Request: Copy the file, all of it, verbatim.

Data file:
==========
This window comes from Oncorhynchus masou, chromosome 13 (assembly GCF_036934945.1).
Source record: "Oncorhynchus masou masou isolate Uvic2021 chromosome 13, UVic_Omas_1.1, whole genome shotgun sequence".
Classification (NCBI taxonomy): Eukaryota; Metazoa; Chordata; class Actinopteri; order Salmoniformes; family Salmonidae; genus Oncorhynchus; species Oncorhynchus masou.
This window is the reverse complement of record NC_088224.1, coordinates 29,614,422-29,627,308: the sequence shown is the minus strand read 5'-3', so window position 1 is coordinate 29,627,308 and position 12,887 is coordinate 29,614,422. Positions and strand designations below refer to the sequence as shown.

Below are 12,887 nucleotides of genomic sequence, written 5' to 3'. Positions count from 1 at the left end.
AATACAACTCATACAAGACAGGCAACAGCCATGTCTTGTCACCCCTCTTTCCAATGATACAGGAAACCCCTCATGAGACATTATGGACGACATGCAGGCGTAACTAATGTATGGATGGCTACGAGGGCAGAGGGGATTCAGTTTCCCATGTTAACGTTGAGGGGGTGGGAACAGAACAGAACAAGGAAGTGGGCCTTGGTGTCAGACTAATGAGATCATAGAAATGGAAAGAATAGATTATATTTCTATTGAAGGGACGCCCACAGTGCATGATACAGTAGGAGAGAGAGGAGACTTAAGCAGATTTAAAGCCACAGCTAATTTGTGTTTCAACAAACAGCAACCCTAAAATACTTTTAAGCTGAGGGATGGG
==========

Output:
This window comes from Oncorhynchus masou, chromosome 13 (assembly GCF_036934945.1).
Source record: "Oncorhynchus masou masou isolate Uvic2021 chromosome 13, UVic_Omas_1.1, whole genome shotgun sequence".
Classification (NCBI taxonomy): Eukaryota; Metazoa; Chordata; class Actinopteri; order Salmoniformes; family Salmonidae; genus Oncorhynchus; species Oncorhynchus masou.
This window is the reverse complement of record NC_088224.1, coordinates 29,614,422-29,627,308: the sequence shown is the minus strand read 5'-3', so window position 1 is coordinate 29,627,308 and position 12,887 is coordinate 29,614,422. Positions and strand designations below refer to the sequence as shown.

Below are 12,887 nucleotides of genomic sequence, written 5' to 3'. Positions count from 1 at the left end.
AATACAACTCATACAAGACAGGCAACAGCCATGTCTTGTCACCCCTCTTTCCAATGATACAGGAAACCCCTCATGAGACATTATGGACGACATGCAGGCGTAACTAATGTATGGATGGCTACGAGGGCAGAGGGGATTCAGTTTCCCATGTTAACGTTGAGGGGGTGGGAACAGAACAGAACAAGGAAGTGGGCCTTGGTGTCAGACTAATGAGATCATAGAAATGGAAAGAATAGATTATATTTCTATTGAAGGGACGCCCACAGTGCATGATACAGTAGGAGAGAGAGGAGACTTAAGCAGATTTAAAGCCACAGCTAATTTGTGTTTCAACAAACAGCAACCCTAAAATACTTTTAAGCTGAGGGATGGG